Tip of the Month

2/15/2013 Unusual Cravings in Cats: Strange Things Cats Eat—Part 1

Cats With Pica

As with some humans, cats are known to eat strange things. The urge to eat “non-food items” is known as “pica,” and is common for many of our feline friends. For example, there is a behavior called “wool sucking,” which occurs in cats that are weaned too soon. The younger the kitten, the greater the urge to nurse and the more likely it will suck on wool. This means fuzzy items such as sweaters, stuffed animals, towels and fleece will fall victim to this behavior.

Causes of Pica?

Some cats might find other strange items irresistible: paper, plastic grocery bags, houseplants, carpet and even electrical cords. Usually there is nothing to worry about; however, pica can be associated with several diseases, such as feline immunodeficiency or feline leukemia. In any case, a cat needs to be examined by a veterinarian since pica can be caused by several things:

  • Genetics: Wool sucking is seen more commonly in Siamese and Birman cats (not to be confused with Burmese cats). Wool sucking could be more of a nursing behavior, which is related to kneading.

  • Dietary Deficiencies: While it is normal for cats to eat a bit of grass, eating a large amount of plant material could mean something is missing from their diet. Eating cat litter might mean the cat is anemic.

  • Medical Issues: Besides feline leukemia and feline immunodeficiency (or FIV), pica can also be associated with diabetes or brain tumors.

  • Environmental Conditions: Cats can get bored and therefore might need more mental or physical stimulation. Cats might also be seeking attention, be hungry, or are attracted to scents (grocery bags that contained meats, for example). It might also be a learned behavior.

  • Compulsive Disorder: If all other possibilities, such as a medical issue, have been ruled out, pica might be a compulsive disorder.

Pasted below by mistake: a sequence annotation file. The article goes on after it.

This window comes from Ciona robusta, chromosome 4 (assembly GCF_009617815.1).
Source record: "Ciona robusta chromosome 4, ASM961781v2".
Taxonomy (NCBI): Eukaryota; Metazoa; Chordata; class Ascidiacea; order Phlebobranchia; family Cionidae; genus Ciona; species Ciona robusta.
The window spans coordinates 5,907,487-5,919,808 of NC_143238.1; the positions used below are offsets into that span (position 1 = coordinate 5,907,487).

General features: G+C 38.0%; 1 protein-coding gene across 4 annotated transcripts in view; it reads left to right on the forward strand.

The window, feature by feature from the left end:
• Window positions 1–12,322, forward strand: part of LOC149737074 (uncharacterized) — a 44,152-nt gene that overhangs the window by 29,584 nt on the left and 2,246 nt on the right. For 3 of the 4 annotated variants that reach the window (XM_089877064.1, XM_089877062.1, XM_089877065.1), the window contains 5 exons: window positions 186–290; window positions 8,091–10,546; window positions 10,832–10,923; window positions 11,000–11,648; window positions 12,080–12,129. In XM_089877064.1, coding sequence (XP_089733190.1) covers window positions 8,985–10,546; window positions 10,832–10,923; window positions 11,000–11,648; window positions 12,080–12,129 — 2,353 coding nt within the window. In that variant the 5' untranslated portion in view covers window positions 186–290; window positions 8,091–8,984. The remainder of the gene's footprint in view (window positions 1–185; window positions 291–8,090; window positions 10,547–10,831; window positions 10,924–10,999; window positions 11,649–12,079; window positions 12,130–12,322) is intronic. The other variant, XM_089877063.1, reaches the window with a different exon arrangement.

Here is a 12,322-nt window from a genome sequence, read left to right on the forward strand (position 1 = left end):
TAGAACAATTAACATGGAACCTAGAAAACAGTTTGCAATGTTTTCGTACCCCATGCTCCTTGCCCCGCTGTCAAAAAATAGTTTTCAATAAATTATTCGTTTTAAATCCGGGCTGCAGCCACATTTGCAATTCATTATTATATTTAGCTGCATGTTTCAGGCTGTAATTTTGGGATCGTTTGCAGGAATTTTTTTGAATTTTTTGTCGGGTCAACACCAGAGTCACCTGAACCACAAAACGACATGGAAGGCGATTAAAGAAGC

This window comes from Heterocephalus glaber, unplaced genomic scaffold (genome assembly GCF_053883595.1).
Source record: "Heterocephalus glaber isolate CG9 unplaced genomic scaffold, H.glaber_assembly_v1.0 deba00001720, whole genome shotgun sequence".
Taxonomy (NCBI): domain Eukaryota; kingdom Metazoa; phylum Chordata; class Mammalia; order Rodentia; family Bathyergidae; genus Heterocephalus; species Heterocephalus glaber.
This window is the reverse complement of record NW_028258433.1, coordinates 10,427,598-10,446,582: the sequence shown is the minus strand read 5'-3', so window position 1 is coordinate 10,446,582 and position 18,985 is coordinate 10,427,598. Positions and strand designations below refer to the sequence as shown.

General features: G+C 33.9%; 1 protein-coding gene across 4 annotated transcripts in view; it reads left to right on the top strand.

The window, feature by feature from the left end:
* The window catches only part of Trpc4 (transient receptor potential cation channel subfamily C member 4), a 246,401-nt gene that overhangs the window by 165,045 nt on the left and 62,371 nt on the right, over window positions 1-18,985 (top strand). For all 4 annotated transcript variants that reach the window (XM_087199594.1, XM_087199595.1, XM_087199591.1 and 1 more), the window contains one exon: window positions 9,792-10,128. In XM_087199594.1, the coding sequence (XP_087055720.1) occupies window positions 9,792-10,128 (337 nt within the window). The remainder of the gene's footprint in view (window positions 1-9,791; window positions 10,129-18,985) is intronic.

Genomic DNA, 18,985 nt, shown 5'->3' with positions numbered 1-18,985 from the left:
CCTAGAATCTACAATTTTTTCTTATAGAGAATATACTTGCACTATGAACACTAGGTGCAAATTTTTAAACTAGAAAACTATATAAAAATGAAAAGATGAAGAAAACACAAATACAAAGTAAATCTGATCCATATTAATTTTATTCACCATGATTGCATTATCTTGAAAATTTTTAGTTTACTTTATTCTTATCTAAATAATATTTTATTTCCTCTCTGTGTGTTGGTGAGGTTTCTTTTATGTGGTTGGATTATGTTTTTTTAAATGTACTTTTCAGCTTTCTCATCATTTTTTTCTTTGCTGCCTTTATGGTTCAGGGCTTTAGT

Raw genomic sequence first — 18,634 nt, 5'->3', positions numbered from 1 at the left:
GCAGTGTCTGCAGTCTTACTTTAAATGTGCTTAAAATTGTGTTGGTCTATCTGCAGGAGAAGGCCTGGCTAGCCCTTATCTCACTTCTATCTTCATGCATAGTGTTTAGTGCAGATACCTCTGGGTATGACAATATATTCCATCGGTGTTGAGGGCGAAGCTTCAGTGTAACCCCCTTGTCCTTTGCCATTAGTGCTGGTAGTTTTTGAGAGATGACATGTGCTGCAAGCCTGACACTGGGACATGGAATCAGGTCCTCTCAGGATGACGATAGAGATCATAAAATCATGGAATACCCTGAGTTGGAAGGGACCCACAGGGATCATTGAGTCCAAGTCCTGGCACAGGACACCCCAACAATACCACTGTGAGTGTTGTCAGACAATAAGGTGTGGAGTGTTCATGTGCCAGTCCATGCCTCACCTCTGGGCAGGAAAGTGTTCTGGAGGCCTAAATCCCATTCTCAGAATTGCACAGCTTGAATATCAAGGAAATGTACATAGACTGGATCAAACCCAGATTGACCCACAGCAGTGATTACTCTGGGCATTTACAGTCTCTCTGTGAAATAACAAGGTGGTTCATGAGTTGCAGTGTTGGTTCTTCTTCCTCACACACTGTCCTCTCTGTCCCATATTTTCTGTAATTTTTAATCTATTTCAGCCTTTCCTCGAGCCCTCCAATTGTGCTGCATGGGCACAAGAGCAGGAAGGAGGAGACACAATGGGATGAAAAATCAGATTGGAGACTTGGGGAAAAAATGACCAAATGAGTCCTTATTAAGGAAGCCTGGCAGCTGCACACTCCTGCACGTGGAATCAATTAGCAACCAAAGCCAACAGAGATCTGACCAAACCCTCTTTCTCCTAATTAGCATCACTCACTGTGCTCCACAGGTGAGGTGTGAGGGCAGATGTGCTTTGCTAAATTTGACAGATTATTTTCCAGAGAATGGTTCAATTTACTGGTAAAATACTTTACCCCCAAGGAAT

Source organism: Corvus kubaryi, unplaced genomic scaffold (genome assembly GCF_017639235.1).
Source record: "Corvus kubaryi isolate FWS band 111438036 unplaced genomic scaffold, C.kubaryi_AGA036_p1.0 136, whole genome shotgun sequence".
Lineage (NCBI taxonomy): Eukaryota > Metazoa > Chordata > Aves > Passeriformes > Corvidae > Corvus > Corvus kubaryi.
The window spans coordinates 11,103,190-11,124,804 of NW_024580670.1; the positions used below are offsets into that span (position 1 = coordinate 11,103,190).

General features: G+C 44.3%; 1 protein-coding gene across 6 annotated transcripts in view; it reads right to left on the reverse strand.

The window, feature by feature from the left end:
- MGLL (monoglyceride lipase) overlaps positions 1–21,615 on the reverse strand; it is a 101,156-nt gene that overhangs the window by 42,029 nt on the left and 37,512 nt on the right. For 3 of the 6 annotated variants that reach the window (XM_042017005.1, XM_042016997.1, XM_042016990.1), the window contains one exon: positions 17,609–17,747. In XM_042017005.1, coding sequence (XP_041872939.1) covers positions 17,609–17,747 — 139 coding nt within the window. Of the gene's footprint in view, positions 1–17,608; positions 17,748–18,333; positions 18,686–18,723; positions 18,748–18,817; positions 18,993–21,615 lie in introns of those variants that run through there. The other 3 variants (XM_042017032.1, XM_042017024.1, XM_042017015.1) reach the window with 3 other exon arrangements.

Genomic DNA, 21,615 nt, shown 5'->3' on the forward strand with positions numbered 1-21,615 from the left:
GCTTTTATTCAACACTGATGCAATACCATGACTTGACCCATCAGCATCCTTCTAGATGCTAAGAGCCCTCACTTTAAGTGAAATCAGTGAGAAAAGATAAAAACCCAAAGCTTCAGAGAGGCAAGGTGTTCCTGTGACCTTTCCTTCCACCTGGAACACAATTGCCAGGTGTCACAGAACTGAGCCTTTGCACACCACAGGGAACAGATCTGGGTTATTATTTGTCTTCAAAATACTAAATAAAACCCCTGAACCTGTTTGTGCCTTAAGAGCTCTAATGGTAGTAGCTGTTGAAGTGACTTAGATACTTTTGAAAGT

Although it mainly shows up in younger cats, pica can also appear in older cats as well. While occasional chewing on items should not be a problem, pica could be dangerous. Chewing on power cords can be a major problem; so is ingesting foreign materials, which can cause blockage in the stomach or the intestine. Either way, it can be fatal to a cat.

By Penny Derbyshire-Baldyga, RVT

Get Your Own Tip Box!

You can put ABC's tip of the month on your own web site. It's free and easy!

get the code


View the 5 most recent tips

Tips Archive




We invite you to click through our site or speak with an ABC Admissions Counselor at:



Request Information


I understand that submitting my information authorizes Animal Behavior College to contact me via phone, fax, email, text (if I opted in), or other automated technology. I waive all no-call-registry choices and acknowledge that my consent does not require me to purchase.
** Standard text messaging rates apply as provided in your wireless plan.
Recommended Reading

Animal Behavior College, Inc., Schools  Private, Santa Clarita, CA*

*The BBB only accredits the business management of a school, not the quality of the curriculum, or training programs.

Copyright © 2000 - 2015 Animal Behavior College
Animal Behavior College * 25104 Rye Canyon Loop * Santa Clarita, CA 91355-5004